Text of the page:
The Danger of For-Profit Hospices

Maggie recently wrote about a MedPAC decision aimed at stopping for-profit hospices from purposefully keeping patients under their care for extended periods of time in order bill Medicare for more days of service. Medicare’s concern that the hospices might be bilking the system raises a larger question: should we be worried that so many of today’s hospices are for-profit?

The short answer is “yes,” and at the very least, we should be giving them—and hospices in general—more attention. Hospices play a bigger role in our health care system than ever before. In 2005, hospices cared for 1.2 million patients, and one-third of Americans who passed away that year did so under hospice care. According to the National Hospice and Palliative Care Organization (NHPCO), hospice admissions are rising rising at a rate of almost 10 percent a year.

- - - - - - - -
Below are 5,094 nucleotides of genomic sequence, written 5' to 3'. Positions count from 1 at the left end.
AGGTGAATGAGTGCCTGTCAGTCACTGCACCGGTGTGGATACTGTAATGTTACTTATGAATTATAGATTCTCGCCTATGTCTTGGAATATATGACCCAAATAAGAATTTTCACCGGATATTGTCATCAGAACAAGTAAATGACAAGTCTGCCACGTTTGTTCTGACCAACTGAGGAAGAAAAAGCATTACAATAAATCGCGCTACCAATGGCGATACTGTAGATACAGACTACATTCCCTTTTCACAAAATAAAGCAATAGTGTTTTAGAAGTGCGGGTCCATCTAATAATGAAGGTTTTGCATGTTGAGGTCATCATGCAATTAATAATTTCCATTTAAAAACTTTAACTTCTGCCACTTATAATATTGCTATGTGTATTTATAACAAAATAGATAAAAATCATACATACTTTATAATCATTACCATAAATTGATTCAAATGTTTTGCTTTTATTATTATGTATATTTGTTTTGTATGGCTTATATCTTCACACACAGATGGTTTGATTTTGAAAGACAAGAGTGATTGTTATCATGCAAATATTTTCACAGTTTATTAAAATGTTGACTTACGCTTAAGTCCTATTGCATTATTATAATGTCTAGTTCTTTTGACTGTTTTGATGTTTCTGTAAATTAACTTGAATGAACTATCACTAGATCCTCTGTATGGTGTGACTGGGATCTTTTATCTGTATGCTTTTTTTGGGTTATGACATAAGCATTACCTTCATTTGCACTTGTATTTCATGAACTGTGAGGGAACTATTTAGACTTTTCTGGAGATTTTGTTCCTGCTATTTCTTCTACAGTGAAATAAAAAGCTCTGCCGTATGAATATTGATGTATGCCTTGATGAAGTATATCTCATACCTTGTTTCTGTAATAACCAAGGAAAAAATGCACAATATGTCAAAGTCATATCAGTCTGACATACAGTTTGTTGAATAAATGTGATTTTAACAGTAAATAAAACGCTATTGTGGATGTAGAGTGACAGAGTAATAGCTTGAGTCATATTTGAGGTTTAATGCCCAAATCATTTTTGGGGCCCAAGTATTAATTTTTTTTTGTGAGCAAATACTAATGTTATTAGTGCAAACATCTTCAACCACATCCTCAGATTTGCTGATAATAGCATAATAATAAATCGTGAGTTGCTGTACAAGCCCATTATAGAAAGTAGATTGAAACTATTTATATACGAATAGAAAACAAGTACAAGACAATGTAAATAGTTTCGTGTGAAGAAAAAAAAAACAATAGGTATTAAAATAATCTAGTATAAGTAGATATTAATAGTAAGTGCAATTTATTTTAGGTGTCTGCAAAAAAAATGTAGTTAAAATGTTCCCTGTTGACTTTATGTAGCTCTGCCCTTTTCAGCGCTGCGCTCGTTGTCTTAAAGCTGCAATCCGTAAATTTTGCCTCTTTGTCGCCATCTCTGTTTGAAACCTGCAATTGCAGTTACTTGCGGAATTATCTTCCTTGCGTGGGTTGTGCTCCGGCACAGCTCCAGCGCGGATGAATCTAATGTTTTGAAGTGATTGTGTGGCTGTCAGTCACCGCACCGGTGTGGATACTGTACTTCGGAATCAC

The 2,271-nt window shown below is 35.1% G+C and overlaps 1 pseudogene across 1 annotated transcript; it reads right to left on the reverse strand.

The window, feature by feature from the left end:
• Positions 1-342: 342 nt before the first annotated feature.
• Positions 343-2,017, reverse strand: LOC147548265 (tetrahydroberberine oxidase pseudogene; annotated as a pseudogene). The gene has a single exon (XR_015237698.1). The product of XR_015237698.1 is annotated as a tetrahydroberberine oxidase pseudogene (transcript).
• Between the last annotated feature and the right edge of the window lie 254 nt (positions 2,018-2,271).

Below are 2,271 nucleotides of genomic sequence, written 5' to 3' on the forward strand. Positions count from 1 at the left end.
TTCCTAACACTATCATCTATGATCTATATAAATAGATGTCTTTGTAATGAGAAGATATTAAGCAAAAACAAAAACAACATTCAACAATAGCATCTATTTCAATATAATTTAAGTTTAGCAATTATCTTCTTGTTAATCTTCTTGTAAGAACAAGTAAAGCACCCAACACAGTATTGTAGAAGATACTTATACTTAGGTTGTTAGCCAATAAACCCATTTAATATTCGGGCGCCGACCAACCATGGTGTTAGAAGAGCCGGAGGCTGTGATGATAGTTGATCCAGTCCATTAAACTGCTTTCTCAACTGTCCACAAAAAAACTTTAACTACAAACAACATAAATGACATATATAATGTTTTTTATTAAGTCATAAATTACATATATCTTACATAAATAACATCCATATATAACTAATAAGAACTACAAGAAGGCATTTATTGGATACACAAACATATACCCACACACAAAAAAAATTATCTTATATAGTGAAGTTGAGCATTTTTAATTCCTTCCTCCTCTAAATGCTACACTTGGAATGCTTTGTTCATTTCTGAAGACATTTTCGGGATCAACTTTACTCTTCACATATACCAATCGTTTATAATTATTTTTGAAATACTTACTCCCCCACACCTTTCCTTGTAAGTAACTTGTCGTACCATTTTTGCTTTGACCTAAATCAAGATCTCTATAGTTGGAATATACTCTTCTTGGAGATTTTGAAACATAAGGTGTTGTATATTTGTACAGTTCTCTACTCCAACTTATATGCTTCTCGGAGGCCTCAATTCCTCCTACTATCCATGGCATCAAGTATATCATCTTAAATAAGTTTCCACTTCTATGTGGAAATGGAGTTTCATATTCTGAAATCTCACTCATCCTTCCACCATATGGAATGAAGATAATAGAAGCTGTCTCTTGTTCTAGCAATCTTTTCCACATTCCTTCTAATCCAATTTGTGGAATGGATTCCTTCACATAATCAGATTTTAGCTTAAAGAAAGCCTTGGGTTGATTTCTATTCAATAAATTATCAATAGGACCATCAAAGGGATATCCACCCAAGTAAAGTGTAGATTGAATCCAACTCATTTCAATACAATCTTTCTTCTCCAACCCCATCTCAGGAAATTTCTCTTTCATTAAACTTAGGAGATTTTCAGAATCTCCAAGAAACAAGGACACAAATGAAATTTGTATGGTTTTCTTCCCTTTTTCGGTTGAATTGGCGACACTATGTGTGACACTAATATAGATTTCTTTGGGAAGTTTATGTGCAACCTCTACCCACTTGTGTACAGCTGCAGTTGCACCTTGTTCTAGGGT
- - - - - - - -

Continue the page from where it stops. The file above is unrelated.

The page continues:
The fastest growing segment of the hospice industry is—you guessed it—for-profit hospices. Between 1994 and 2004, the number of for-profit hospices in the US increased nearly 4-fold, growing more than 6 times faster than nonprofit hospices. According to industry estimates, for-profit hospice programs now care for about 35% of hospice patients, versus a mere 9% in 1990 (today,  nonprofit groups care for 56% and the government and other types of organizations care for the remaining 9%). Little wonder, given that there’s so much money to be made in the industry:  Medicare reimbursement for hospice care has grown from $68.3 million in 1986 to $8.3 billion in 2005 and is expected to hit a whopping $45.6 billion by 2030.